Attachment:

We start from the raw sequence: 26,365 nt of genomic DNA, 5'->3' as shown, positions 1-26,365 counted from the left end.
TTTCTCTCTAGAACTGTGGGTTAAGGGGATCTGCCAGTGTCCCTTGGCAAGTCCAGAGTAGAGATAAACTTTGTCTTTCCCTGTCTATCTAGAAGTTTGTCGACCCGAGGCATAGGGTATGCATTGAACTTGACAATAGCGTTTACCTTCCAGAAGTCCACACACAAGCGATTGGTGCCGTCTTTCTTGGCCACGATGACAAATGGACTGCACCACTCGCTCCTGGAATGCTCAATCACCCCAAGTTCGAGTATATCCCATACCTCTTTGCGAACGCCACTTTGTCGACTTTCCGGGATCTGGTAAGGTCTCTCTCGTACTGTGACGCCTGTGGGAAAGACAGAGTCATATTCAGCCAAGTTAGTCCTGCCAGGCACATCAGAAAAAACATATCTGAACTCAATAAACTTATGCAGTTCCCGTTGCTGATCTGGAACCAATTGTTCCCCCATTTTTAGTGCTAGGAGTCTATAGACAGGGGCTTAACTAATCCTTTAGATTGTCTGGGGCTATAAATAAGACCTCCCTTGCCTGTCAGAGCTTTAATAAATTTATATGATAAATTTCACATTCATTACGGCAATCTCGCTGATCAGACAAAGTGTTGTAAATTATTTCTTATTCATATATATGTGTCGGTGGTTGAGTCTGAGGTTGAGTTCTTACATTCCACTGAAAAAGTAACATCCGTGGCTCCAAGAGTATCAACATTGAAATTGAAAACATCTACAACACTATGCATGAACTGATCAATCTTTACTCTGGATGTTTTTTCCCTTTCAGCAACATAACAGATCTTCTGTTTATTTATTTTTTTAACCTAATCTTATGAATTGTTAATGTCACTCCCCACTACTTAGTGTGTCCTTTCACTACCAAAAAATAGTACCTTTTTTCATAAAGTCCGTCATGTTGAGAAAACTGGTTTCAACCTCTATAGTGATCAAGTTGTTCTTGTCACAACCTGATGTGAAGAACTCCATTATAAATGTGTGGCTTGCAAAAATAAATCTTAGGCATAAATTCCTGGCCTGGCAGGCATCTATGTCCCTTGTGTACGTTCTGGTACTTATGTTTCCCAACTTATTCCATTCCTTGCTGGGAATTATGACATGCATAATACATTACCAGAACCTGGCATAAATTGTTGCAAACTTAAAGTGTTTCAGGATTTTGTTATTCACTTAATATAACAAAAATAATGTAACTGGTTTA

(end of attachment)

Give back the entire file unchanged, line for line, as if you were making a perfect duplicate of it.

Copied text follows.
We start from the raw sequence: 26,365 nt of genomic DNA, 5'->3' as shown, positions 1-26,365 counted from the left end.
TTTCTCTCTAGAACTGTGGGTTAAGGGGATCTGCCAGTGTCCCTTGGCAAGTCCAGAGTAGAGATAAACTTTGTCTTTCCCTGTCTATCTAGAAGTTTGTCGACCCGAGGCATAGGGTATGCATTGAACTTGACAATAGCGTTTACCTTCCAGAAGTCCACACACAAGCGATTGGTGCCGTCTTTCTTGGCCACGATGACAAATGGACTGCACCACTCGCTCCTGGAATGCTCAATCACCCCAAGTTCGAGTATATCCCATACCTCTTTGCGAACGCCACTTTGTCGACTTTCCGGGATCTGGTAAGGTCTCTCTCGTACTGTGACGCCTGTGGGAAAGACAGAGTCATATTCAGCCAAGTTAGTCCTGCCAGGCACATCAGAAAAAACATATCTGAACTCAATAAACTTATGCAGTTCCCGTTGCTGATCTGGAACCAATTGTTCCCCCATTTTTAGTGCTAGGAGTCTATAGACAGGGGCTTAACTAATCCTTTAGATTGTCTGGGGCTATAAATAAGACCTCCCTTGCCTGTCAGAGCTTTAATAAATTTATATGATAAATTTCACATTCATTACGGCAATCTCGCTGATCAGACAAAGTGTTGTAAATTATTTCTTATTCATATATATGTGTCGGTGGTTGAGTCTGAGGTTGAGTTCTTACATTCCACTGAAAAAGTAACATCCGTGGCTCCAAGAGTATCAACATTGAAATTGAAAACATCTACAACACTATGCATGAACTGATCAATCTTTACTCTGGATGTTTTTTCCCTTTCAGCAACATAACAGATCTTCTGTTTATTTATTTTTTTAACCTAATCTTATGAATTGTTAATGTCACTCCCCACTACTTAGTGTGTCCTTTCACTACCAAAAAATAGTACCTTTTTTCATAAAGTCCGTCATGTTGAGAAAACTGGTTTCAACCTCTATAGTGATCAAGTTGTTCTTGTCACAACCTGATGTGAAGAACTCCATTATAAATGTGTGGCTTGCAAAAATAAATCTTAGGCATAAATTCCTGGCCTGGCAGGCATCTATGTCCCTTGTGTACGTTCTGGTACTTATGTTTCCCAACTTATTCCATTCCTTGCTGGGAATTATGACATGCATAATACATTACCAGAACCTGGCATAAATTGTTGCAAACTTAAAGTGTTTCAGGATTTTGTTATTCACTTAATATAACAAAAATAATGTAACTGGTTTA